Paddy Moran (ice hockey)
|Hockey Hall of Fame, 1958|
Moran, posing in a Quebec Bulldogs sweater later in his career
March 11, 1877|
Quebec City, QC, CAN
|Died||January 14, 1966
|Height||5 ft 11 in (1.80 m)|
|Weight||180 lb (82 kg; 12 st 12 lb)|
|Played for||Quebec Hockey Club (CAHL/ECAHA/NHA)
Haileybury Comets (NHA)
Patrick Joseph "Paddy" Moran (March 11, 1877 – January 14, 1966) was a professional ice hockey goaltender. Moran played all but one of his 16 seasons for the Quebec Hockey Club, from 1901 to 1917; in the 1909–10 season, Moran played for the Haileybury Comets. Moran was noted for protecting the area in front of his net by aggressively using his stick, and expectorating at opposing players while chewing tobacco. He won two Stanley Cups with Quebec in 1912 and 1913. Moran was inducted into the Hockey Hall of Fame in 1958.
Moran began playing ice hockey at the age of 15, with a local Quebec team. At age 17, Moran changed schools as his school was one of the few in Quebec City not to have an ice hockey team. At the age of 19, Moran helped his new club, the Crescents, win the Intermediate Championship.
Moran began his playing career with the Quebec Hockey Club in the Canadian Amateur Hockey League (CAHL). Over four seasons, Moran appeared in 30 games, winning 19 of them. For the 1905–06 season, the Quebec Hockey Club joined the Eastern Canada Amateur Hockey Association (ECAHA), and were renamed the Bulldogs. Over the next four years, Moran appeared in 38 games, but won only 11 of them, while his lowest goals-against average in a season during that span was 6.79. In the 1909–10 season, Moran joined the Montreal All-Stars from the Canadian Hockey Association (CHA) and as the league folded, he then joined the Haileybury Comets, of the National Hockey Association (NHA). In his only season with the Comets, Moran posted a 3–8 record over 11 games, letting in 79 goals.
For the 1910–11 season, Moran rejoined Quebec. That year, Quebec finished last in the league, winning only four games, and letting in 97 goals against. In the 1911–12 season, Moran went 10–8 over 18 games, with a 4.26 goals-against average. For the first time, Quebec made the playoffs, winning the O'Brien Trophy after finishing with the best record in the league. In the Stanley Cup final against the Moncton Victorias of the Maritime Professional Hockey League (MPHL), Quebec won the first game 9–3, and the second game 8–0. Moran finished with a 1.50 goals-against average, while Jack McDonald and Joe Malone combined for 14 out of the 17 Quebec goals as Quebec won the Stanley Cup.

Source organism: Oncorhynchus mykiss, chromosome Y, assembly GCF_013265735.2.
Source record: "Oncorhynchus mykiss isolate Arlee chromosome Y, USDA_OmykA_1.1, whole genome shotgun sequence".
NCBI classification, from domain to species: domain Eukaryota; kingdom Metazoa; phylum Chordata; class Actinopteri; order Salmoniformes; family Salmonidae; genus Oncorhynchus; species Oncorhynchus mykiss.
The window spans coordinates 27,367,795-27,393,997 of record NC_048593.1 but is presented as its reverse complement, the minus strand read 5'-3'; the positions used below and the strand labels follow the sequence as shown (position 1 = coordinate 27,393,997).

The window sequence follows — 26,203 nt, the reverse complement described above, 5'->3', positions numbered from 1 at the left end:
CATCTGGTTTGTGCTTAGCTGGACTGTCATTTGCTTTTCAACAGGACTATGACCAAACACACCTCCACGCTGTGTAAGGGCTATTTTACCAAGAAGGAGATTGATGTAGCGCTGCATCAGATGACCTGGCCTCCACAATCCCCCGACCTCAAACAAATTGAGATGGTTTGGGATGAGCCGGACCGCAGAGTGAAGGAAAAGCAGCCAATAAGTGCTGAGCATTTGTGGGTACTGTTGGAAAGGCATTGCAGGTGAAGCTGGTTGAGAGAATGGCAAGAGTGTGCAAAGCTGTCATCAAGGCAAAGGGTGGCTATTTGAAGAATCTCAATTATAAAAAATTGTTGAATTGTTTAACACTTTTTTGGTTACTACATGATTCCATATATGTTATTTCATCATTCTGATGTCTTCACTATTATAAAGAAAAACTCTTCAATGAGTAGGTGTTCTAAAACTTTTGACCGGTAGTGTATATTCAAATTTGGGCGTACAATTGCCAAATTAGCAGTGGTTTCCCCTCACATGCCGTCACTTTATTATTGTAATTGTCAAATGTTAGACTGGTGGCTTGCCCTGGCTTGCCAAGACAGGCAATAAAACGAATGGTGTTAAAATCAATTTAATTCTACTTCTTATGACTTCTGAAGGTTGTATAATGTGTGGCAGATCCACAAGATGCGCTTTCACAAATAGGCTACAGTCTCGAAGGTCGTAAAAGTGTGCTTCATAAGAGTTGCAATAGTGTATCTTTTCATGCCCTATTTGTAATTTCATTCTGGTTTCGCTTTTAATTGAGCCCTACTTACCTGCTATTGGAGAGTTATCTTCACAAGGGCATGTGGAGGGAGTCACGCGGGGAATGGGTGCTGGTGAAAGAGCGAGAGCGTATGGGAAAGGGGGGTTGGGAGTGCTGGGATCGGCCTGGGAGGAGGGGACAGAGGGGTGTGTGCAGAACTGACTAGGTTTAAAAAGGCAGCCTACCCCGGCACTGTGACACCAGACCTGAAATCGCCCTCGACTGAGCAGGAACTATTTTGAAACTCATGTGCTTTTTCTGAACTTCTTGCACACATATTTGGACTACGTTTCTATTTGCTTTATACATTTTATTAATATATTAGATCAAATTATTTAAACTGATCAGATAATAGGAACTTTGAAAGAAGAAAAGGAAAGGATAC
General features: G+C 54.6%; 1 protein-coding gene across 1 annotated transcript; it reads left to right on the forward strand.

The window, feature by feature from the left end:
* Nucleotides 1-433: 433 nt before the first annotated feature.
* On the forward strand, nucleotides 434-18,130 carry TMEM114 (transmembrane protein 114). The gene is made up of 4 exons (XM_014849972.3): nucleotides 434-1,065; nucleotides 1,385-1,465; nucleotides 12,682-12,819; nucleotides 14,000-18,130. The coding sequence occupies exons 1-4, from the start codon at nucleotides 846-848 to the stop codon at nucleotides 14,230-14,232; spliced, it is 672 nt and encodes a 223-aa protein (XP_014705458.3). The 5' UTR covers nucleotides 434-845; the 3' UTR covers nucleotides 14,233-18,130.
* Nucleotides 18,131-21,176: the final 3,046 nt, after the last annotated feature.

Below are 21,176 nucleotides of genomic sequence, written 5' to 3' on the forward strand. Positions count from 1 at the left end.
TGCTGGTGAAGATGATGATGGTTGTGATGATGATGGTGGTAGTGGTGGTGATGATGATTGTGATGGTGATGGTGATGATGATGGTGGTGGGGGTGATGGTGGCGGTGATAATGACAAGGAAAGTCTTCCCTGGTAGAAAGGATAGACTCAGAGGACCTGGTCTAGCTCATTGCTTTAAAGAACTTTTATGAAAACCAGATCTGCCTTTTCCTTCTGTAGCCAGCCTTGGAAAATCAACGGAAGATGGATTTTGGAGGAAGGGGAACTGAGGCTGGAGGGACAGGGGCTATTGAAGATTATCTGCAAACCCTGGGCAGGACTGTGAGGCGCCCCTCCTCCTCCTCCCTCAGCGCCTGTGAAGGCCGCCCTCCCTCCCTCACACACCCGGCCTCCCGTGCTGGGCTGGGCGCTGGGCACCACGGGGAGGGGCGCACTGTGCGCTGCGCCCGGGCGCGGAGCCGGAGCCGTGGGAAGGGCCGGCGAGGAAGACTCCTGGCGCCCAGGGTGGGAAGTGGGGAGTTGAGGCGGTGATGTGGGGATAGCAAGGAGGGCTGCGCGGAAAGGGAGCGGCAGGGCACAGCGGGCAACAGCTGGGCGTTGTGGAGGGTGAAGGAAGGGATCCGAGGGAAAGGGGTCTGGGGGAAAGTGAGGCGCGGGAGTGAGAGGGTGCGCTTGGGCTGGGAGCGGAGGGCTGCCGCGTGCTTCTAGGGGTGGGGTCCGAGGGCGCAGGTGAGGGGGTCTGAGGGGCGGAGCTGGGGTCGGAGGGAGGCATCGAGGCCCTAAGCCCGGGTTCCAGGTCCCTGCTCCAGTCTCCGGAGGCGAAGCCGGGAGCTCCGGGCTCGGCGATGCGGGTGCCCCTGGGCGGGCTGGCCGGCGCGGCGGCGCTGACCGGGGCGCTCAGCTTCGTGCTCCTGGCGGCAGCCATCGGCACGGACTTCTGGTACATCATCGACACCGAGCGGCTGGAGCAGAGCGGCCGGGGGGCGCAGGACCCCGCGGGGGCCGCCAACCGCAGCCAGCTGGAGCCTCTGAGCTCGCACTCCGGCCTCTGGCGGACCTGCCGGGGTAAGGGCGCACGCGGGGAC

The next season, Moran went 16–4 in the regular season in 20 games, with one shutout and a 3.70 goals-against average. Quebec repeated as O'Brien Trophy winners, and made the Stanley Cup final once more, playing against the Sydney Miners of the MPHL. Quebec repeated as champions, winning the three-game series 2–0. In the first game, Quebec won 14–3, as Malone scored nine goals, while in the second one, Quebec emerged with a slimmer margin of victory, winning 6–2.
Moran finished his career with the Bulldogs, retiring after the NHA's last season. He played four more seasons, during which he played 69 games, winning 34 of them. Over his career, Moran's teams often had losing records, or they had a winning percentage barely over 50%. As a result of playing for mostly unsuccessful teams, Moran's only recorded professional playoffs were the two Stanley Cup victories with the Bulldogs.
Moran was a stand-up style goaltender. At 5 ft 11 in (1.80 m) and 180 lb (82 kg/12 st 12 lb), he was considered a big goaltender for his era. In Moran's era, goaltenders were not allowed to drop down to the ice to make saves, so his style suited him well. Moran was especially noted for his aggressive defense of the area in front of his net. He used his stick to slash opposing players within reach. Moran often chewed tobacco while on the ice, and another favorite tactic of his was to expectorate at opposing players. Moran's stick work was described as attempts to "slash [other players'] heads off with lightning strokes of his blade". Moran often wore oversized sweaters, claiming that they kept him warm in the cold arenas; however, he kept it unbuttoned, and often used it to catch shots.
Moran retired after the 1916–17 season, at the age of 39. He was proud to have built his own house with his ice hockey earnings, which cost CAN$4,000. In 1919, Moran became a custom house builder, and continued in this career for at least 35 years. In 1944 at age 66, Moran was interviewed about his playing days, along with contemporary goaltender Percy LeSueur, who is noted for his Stanley Cup wins in 1909 and 1911 with the Ottawa Senators. Later in his life, Moran became an avid follower of the Quebec Aces. He was inducted into the Quebec Hockey Hall of Fame. In 1958, Moran was inducted into the Hockey Hall of Fame. He died on January 14, 1966.
- "Paddy Moran—Biography". Hockey Hall of Fame. Retrieved 2008-07-30.
- "Paddy Moran—Career statistics". Hockey Hall of Fame. Retrieved 2008-07-30.
- "Quebec Bulldogs: 1911–12". Hockey Hall of Fame. Retrieved 2008-10-03.
- "Quebec Bulldogs: 1912–13". Hockey Hall of Fame. Retrieved 2008-10-03.
- Without Fear: Hockey's 50 greatest goaltenders. Chicago: Triumph Books. 2002. p. 116. ISBN 1-57243-484-8.
- Without Fear: Hockey's 50 greatest goaltenders. Chicago: Triumph Books. 2002. p. 115. ISBN 1-57243-484-8.
- Without Fear: Hockey's 50 greatest goaltenders. Chicago: Triumph Books. 2002. p. 117. ISBN 1-57243-484-8.
- Conner, Floyd (2002). Hockey's Most Wanted: The Top 10 Book of Wicked Slapshots, Bruising Goons, and Ice Oddities. Brassey's. pp. 78–79. ISBN 978-1-57488-364-0.
- The Canadian Press (1944-02-26). "Canadian Snapshots". Calgary Herald. p. 14.